I am a translator and subtitler (French-German-English). My favorite jobs require a creative mind. That’s why I gladly accept to translate fiction, films, advertizement, books dealing with art, art history etc… if both parties can agree on a rate. Let’s not forget, a creative translation requires skills that can’t be measured by a CAT-tool or only by a word-count program and it deserves a rate that allows the translator to be creative. It’s not just about accuracy. It’s about submerging yourself in another culture and offering a text that immediately talks to the reader or viewer.
The author, Ivo Kircheis has a very interesting blog here: Paralleluniversum
Here are a few other examples:
The only solution in this case is of course to keep the word “bumbye”. What helps here is that the word is explained. Otherwise you would have to use some “tricks”, like using the original word + an explanation based on the context in your translation : “she said “bumbye” (never ? sometimes ? later ?)“. Another option I don’t like in fiction is the footnote : “she said “bumbye” * ” (footnote : * “bumbye” is a very common word in pidgin and means according to the context, blah, blah). I prefer reading Lee A. Tonouchi or Lois-Ann Yamanaka in Pidgin or in English-Pidgin (if you know English, it’s not that difficult, is it ?), in the same way I prefer reading German writers in German, but to translate them confronts you with a language, a culture, a history, a struggle and that’s fascinating !
What makes Lee A Tonouchi,one of my favorite Hawaïan writers,different from most other Hawaiian writers is his systematic and exclusive use of Pidgin in his writing. His vision of the cultural and social tomorrow of the island is nevertheless very similar to the one reflected in Lois-Ann Yamanaka‘s work. In his collection of short stories, da word, utopia seems forever out of reach, as if the characters had come to terms with a complete assimilation to the American continent:
And den at da screen.Dey wen arrive. “We are Borg. You will be assimilated into the Borg kollective. Resistance is fu-tile ”. All uncertain, I wen jus stare at da TV and I found my lips mountin’ their catch phrase, word fo’ word – like I had known ‘um all along. (1)
In the worlwide successfull series Star Trek The Next Generation or Star Trek Voyager, the Borg are the worst ennemies of Earth. Their society reminds one of a society of bees: only the queen has a personality, since the “worker’s” memory has been erased at the moment of their assimilation. The Borg assimilate all intelligent species they encouter. The famous line is the only one the Borg seem to know. This metaphore, Lee A Tonouchi borrowed from American science-fiction, shows that Hollywood directors dream for Hawaiians. As a consequence, his characters see themselves through the eyes of Star Trek or Star Wars (“distant galaxies”) heroes, forgetting their islands. These morph into Australia (The Thorn Birds, TV, Daryl Duke, Warner Bros, 1983), Africa (Outbreak, feature film, Wolfgang Petersen, Warner Bros, 1995), South America (Indiana Jones : Raiders of the Lost Ark, feature film, Steven Spielberg, Paramount Pictures, 1981), or they appear to be in the middle of nowhere (Jurassic Parc 3, feature film, Joe Johnston, Amblin/Universal Pictures, 2001 or Fantasy Island, TV, series, Michael Dinner, Columbia Tristar Television, 1998) (2).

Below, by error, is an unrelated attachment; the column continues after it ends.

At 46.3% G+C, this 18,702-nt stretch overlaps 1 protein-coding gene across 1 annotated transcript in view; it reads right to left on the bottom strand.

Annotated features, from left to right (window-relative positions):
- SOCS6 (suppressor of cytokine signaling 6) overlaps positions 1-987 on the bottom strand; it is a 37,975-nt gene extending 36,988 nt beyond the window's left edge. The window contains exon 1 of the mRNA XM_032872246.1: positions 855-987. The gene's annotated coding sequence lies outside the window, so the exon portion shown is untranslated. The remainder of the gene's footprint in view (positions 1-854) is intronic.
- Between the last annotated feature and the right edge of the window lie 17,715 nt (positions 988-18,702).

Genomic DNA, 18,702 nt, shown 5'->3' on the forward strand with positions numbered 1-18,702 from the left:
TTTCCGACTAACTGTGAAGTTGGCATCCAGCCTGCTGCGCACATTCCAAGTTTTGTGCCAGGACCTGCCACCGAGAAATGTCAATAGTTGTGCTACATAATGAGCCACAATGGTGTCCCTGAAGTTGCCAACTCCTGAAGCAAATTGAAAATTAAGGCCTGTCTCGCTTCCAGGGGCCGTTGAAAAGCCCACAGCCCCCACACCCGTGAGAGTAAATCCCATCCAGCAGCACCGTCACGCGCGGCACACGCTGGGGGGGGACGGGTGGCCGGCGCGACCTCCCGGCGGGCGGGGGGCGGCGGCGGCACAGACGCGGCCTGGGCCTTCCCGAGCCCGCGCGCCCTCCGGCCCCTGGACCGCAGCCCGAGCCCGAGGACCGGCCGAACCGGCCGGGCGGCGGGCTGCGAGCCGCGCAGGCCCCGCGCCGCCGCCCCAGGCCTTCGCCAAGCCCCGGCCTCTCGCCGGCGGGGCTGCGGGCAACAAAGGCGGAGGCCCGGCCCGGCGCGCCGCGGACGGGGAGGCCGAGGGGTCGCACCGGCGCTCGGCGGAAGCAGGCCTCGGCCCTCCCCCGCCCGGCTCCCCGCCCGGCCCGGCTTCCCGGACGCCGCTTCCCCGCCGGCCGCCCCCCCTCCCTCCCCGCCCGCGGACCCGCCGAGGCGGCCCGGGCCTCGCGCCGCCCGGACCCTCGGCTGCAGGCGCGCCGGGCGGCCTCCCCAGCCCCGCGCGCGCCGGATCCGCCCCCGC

The part literature plays here is to allow the reader to see the present detached from the image of a tropical paradise or a luxury retreat for exhausted Hollywood stars:
Ofcourse, tourists and readers want something authentic to take back from a culture. In the fifties and sixties, you could get monkeypod and koa bowls, the “Made in Hawaii” burned into the bottom in a tiny elegant script. Now they’re all made in the Philippines(except for a few high-end items carved from local rainforests). It begs the authenticity question : When does a souvenir become literature and not a sitcom ? (3)
This explains why Tonouchi focuses in his book on the power of the media to shape any place’s image. If Hollywood succeeded in colonizing distant galaxies and in describing the customs of their inhabitants with elaborate detail, the studios will have no difficulty rewriting History or even the future of the archipelago. The Star Trek encyclopedias of extra-terrestrial species, the 24th century History books dealing with Terra or other planets, the collections of legends and trade rules of the Ferengis, the absurdly detailed blue prints of Romulan, Clingon or other villain’s vessels, or even the lost recipes of Talax create a reality totally in the hands of the Creator.(4)
(1)Tonouchi, Lee A. “ my girlfriend’s one star trek geek ”, da word, Honolulu, Bamboo Ridge Press, 2001, p.87
(2) Pour une liste plus détaillée des séries TV et longs métrages tournés à Hawaii , consulter le site de la Kauai Film Commission :http://www.kauaifilm.com/based.html
(3) Pennybacker, Mindy “What Boddah You ? : The Authenticity Debate” The Nation, 1 Mars 1999, http://www.thenation.com/doc/19990301/pennybacker
- Behr, Ira Steven The Ferengi Rules of Acquisition, New York, Pocket Books, 1995
- Behr, Ira Steven & Wolfe, Robert Hewitt The Legends of the Ferengi, New York, Pocket Books, 1997.
- Okuda, Michael/Okuda, Denise/Drexler, Doug The Star Trek Encyclopedia: A Reference Guide to the Future, New York, Pocket Books, 1999
-Phillips, Ethan & Birnes,William J. Star Trek Cookbook,,New York, Pocket Books, 1999.
- Sternbach, Rick Star Trek: The Next Generation Technical Manual,New York, Pocket Books, 1991.